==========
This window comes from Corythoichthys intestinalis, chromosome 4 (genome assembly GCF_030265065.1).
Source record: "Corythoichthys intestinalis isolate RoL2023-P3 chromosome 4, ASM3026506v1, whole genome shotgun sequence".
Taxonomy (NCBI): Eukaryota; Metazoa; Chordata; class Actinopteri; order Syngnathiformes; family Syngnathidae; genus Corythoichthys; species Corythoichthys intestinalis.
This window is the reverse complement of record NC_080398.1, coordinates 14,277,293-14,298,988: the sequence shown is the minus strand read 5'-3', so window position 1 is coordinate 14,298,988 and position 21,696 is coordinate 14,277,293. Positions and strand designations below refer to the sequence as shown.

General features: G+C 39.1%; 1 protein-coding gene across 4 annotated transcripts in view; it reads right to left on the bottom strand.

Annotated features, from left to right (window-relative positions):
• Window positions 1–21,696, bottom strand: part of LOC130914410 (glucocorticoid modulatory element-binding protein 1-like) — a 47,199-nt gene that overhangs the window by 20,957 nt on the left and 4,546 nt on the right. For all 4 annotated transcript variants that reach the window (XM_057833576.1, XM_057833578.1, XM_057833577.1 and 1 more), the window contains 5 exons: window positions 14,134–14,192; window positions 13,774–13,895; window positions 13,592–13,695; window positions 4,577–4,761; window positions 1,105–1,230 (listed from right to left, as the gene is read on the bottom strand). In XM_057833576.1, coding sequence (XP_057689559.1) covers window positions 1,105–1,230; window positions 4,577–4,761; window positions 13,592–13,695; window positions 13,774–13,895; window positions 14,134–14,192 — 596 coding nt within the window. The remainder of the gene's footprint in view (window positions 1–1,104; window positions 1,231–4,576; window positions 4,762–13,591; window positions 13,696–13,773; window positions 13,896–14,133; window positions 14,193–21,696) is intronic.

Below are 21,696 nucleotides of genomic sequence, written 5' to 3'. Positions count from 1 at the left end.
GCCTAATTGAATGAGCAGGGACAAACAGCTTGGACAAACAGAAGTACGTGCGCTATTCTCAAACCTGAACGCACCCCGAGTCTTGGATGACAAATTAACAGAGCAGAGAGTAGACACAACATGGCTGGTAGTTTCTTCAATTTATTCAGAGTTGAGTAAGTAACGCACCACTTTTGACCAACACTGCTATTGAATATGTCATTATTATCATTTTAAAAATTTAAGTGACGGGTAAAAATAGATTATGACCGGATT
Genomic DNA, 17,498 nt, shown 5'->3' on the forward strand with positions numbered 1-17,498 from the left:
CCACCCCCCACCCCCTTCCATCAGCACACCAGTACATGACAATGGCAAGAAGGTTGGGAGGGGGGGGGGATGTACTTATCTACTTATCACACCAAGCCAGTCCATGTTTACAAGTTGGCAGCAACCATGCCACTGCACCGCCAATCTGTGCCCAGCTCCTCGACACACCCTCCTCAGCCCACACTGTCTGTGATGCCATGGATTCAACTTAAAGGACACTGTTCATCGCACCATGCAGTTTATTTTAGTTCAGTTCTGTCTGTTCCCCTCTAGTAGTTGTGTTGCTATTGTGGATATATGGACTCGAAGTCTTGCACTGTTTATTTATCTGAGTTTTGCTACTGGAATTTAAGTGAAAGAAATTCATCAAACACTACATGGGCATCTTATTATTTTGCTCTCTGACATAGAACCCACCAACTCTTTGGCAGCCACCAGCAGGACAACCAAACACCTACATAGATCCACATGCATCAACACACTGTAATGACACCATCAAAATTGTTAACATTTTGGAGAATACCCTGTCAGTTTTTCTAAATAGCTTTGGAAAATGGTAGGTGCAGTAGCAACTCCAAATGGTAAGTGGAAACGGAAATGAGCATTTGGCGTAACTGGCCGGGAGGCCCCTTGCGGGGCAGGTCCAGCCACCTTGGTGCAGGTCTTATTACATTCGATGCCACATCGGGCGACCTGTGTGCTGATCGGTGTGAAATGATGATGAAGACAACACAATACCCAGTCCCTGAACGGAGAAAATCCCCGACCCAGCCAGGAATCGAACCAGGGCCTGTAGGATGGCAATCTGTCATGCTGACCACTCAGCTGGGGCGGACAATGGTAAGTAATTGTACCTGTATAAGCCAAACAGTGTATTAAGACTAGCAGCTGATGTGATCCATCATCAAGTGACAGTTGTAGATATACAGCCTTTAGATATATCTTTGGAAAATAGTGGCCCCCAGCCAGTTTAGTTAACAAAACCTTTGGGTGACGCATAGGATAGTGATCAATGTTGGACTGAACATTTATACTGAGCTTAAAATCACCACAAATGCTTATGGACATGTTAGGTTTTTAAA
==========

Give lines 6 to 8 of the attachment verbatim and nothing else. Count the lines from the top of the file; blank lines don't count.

Annotated features, from left to right (window-relative positions):
• Window positions 1–21,696, bottom strand: part of LOC130914410 (glucocorticoid modulatory element-binding protein 1-like) — a 47,199-nt gene that overhangs the window by 20,957 nt on the left and 4,546 nt on the right. For all 4 annotated transcript variants that reach the window (XM_057833576.1, XM_057833578.1, XM_057833577.1 and 1 more), the window contains 5 exons: window positions 14,134–14,192; window positions 13,774–13,895; window positions 13,592–13,695; window positions 4,577–4,761; window positions 1,105–1,230 (listed from right to left, as the gene is read on the bottom strand). In XM_057833576.1, coding sequence (XP_057689559.1) covers window positions 1,105–1,230; window positions 4,577–4,761; window positions 13,592–13,695; window positions 13,774–13,895; window positions 14,134–14,192 — 596 coding nt within the window. The remainder of the gene's footprint in view (window positions 1–1,104; window positions 1,231–4,576; window positions 4,762–13,591; window positions 13,696–13,773; window positions 13,896–14,133; window positions 14,193–21,696) is intronic.

Below are 21,696 nucleotides of genomic sequence, written 5' to 3'. Positions count from 1 at the left end.